AT&T-iPad breach could be serious after all

Information exposed could give hackers access to more sensitive data

The breach of AT&T’s Web site that exposed the e-mail addresses and SIM card numbers of about 114,000 iPad 3G users was widely seen as an embarrassment to AT&T but not a serious threat to the users, which included a number of people in the federal government.

However, a number of security experts are now saying that the breach, reported in early June, could be much more serious than first thought. Taking advantage of the information exposed wouldn’t be easy – and there have been no reports that anyone has done so – but it is possible, the experts say.

A flaw on AT&T’s Web site allowed a group of hackers to reveal the e-mail addresses and Integrated Circuit Card identification numbers of the users, which included high-profile people in politics, media and business, along with users in the Defense Department and several civilian agencies. The ICC ID is the 19- or 20-digit serial number on a device’s SIM card that identifies devices such as cell phones and iPads on a network.


Previous stories:

AT&T-iPad data leak: Hack or hype?

Military, other fed iPad users compromised in AT&T hack


ICC IDs are not secret – they’re printed on the SIM card and sometimes on the boxes that a mobile device comes in – so their exposure in the breach was not considered serious. But the numbers do relate to another number, the International Mobile Subscriber Identity number, or IMSI, which is more sensitive.

The Wall Street Journal reported that IMSI numbers, the 15-digit numbers stored within the SIM card, are analogous to a driver’s license and are used to bill the user. “They identify users' home networks and link to databases containing personal details, such as name, address and phone number, and a device's latest location on the network,” the Journal said.

Law enforcement agencies also can use IMSI numbers to identify the users of mobiles devices, track suspects and listen in on their calls, the Journal said.

Although iPad users wouldn’t be making calls with their devices, the exposure of their IMSI numbers could let them be tracked, although most likely only down to the level of what city they were in, and could, in theory, expose an unencrypted data transmitted to or from the device.

Business Week reported that in 2008, security researcher Lee Reiber of Forensics Inc. documented how to extract an IMSI number from an AT&T ICC ID number. And InfoWorld cited a recent demonstration at the Source Boston conference on how to use IMSI numbers to derive the billing address, phone number and geolocation of mobile devices.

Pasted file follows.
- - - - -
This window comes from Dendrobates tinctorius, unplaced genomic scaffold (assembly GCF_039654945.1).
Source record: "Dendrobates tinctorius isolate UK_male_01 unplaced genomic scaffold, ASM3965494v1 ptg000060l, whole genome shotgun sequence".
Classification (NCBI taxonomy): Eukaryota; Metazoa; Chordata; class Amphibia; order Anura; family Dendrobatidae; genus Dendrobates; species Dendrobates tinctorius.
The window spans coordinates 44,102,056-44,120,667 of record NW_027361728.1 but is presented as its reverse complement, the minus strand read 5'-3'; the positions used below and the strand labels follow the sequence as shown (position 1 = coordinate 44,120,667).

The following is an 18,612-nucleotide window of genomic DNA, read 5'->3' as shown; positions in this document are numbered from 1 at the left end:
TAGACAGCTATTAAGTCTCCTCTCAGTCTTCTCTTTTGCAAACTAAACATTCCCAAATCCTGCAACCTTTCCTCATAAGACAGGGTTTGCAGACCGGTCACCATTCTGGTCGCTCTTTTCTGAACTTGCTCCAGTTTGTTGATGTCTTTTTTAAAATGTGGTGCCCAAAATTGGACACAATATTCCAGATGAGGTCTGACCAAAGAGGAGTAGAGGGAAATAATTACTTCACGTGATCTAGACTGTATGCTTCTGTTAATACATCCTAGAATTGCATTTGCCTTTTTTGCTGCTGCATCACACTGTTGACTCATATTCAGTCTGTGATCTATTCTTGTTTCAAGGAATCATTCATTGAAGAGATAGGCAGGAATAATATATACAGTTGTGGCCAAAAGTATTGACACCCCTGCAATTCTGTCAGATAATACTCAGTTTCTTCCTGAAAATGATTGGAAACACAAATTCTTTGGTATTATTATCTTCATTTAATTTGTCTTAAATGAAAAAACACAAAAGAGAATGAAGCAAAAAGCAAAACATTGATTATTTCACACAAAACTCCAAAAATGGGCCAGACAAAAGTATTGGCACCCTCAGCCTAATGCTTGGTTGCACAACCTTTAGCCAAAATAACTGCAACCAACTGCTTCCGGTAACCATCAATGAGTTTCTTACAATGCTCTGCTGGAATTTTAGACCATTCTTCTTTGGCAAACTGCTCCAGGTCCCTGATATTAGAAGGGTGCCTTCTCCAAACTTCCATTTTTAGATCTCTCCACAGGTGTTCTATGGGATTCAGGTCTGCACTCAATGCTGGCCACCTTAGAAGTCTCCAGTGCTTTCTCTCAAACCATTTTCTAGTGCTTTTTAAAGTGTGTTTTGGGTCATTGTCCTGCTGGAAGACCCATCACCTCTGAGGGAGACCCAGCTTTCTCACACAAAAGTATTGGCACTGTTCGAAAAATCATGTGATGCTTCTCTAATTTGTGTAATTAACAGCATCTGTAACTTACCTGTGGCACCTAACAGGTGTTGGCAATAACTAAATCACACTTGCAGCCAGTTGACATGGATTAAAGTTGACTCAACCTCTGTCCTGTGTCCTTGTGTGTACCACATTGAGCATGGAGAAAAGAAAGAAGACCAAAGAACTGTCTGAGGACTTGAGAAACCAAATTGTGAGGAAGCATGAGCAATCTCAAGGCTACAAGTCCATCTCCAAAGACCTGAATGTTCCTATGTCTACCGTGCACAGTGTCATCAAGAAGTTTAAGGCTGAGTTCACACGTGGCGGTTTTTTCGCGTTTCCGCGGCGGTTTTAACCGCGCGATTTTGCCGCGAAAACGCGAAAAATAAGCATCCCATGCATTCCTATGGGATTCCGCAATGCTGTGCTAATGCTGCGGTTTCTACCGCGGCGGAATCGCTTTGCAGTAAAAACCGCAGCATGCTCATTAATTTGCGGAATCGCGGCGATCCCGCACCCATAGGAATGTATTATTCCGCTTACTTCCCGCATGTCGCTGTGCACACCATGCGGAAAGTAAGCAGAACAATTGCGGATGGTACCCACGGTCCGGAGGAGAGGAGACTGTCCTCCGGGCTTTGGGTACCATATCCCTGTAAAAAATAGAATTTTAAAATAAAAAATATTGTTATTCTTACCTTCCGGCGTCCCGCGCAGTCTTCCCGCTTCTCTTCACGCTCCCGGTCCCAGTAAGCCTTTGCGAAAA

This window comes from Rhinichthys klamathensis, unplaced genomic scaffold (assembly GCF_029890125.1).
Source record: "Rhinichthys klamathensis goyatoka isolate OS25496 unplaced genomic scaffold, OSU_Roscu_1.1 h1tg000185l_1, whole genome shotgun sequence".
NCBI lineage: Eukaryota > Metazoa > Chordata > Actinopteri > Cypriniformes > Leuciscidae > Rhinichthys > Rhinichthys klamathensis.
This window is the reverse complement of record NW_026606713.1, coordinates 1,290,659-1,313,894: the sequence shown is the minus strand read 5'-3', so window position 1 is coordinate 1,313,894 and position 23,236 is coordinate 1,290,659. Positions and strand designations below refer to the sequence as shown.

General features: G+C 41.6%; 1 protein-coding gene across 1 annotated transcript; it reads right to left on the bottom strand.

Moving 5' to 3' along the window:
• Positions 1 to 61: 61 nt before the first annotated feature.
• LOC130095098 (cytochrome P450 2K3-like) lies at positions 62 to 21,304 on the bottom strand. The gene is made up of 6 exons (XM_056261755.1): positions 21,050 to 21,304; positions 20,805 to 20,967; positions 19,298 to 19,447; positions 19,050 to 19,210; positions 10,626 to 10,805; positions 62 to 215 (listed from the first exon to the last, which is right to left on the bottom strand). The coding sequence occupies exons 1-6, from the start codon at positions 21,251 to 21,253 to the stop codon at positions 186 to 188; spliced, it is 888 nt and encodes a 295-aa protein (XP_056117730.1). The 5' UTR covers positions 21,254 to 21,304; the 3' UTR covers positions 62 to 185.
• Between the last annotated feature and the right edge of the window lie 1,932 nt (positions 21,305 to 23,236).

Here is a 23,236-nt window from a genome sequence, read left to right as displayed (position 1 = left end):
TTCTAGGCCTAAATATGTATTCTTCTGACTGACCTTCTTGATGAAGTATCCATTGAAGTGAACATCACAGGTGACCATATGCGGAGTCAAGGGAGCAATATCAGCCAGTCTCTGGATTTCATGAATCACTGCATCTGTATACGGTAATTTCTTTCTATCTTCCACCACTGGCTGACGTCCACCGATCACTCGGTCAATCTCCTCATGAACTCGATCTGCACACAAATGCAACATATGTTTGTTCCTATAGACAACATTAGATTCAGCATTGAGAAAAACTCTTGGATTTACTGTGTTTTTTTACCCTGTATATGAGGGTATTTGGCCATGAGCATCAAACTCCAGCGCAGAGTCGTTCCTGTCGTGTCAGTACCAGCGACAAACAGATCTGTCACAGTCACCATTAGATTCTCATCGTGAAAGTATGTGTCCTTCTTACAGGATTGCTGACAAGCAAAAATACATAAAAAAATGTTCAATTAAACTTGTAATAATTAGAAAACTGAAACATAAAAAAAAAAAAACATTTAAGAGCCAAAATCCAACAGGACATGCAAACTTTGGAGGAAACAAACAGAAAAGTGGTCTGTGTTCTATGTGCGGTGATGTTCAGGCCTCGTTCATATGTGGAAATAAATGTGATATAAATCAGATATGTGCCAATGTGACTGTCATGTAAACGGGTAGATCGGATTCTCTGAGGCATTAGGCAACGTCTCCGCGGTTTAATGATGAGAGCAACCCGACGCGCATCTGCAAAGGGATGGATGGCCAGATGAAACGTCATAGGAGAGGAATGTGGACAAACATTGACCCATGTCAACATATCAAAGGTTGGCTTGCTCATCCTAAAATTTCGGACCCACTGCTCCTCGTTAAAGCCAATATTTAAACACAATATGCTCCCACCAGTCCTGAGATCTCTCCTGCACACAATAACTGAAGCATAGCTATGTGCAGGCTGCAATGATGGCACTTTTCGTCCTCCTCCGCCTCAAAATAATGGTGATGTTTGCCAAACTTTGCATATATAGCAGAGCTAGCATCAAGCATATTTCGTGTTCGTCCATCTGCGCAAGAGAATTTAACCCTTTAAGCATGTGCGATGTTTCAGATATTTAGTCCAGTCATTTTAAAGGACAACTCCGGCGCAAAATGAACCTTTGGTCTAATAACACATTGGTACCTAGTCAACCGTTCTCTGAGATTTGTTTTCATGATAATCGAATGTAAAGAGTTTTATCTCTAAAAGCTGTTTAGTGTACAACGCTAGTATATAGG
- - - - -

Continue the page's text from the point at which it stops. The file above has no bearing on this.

Ars Technica also reported that it could allow attackers to create fake cell towers and listen in to a user's calls and text messages.

Of course, tracking or eavesdropping on a device using a IMSI would require access to the mobile network they use. Police can get that via court order, but the Journal reported that a variety of communications companies have access to networks used for routing calls.

The hacker group that exposed the information on AT&T’s site said it was merely trying to reveal a flaw and that it did nothing with the information it found. However, the FBI has launched an investigation into the incident, which exposed information belonging to some famous people, such as New York City Mayor Michael Bloomberg, Diane Sawyer of ABC News, film producer Harvey Weinstein and White House Chief of Staff Rahm Emanuel.

Users at the Army, the Defense Advanced Research Projects Agency, the Federal Aviation Administration, the Federal Communications Commission, the Justice Department and NASA also were on the list of exposed e-mail addresses. Even if the group that exposed the data truly is benign, other hackers with less noble motives could conceivably exploit the same vulnerability.

Although the incident has so far been of no real consequence, security experts are recommending that users get new SIM cards from AT&T, to be on the safe side. The company recently said it would give a new card to any user who asked.

And considering the proliferation of mobile devices, all of which display their ICC ID numbers in one way or another, the incident could service as a cautionary tale, perhaps raising the question of whether providers need new ways of deriving the more sensitive IMSI numbers.

 

About the Author

Kevin McCaney is a former editor of Defense Systems and GCN.

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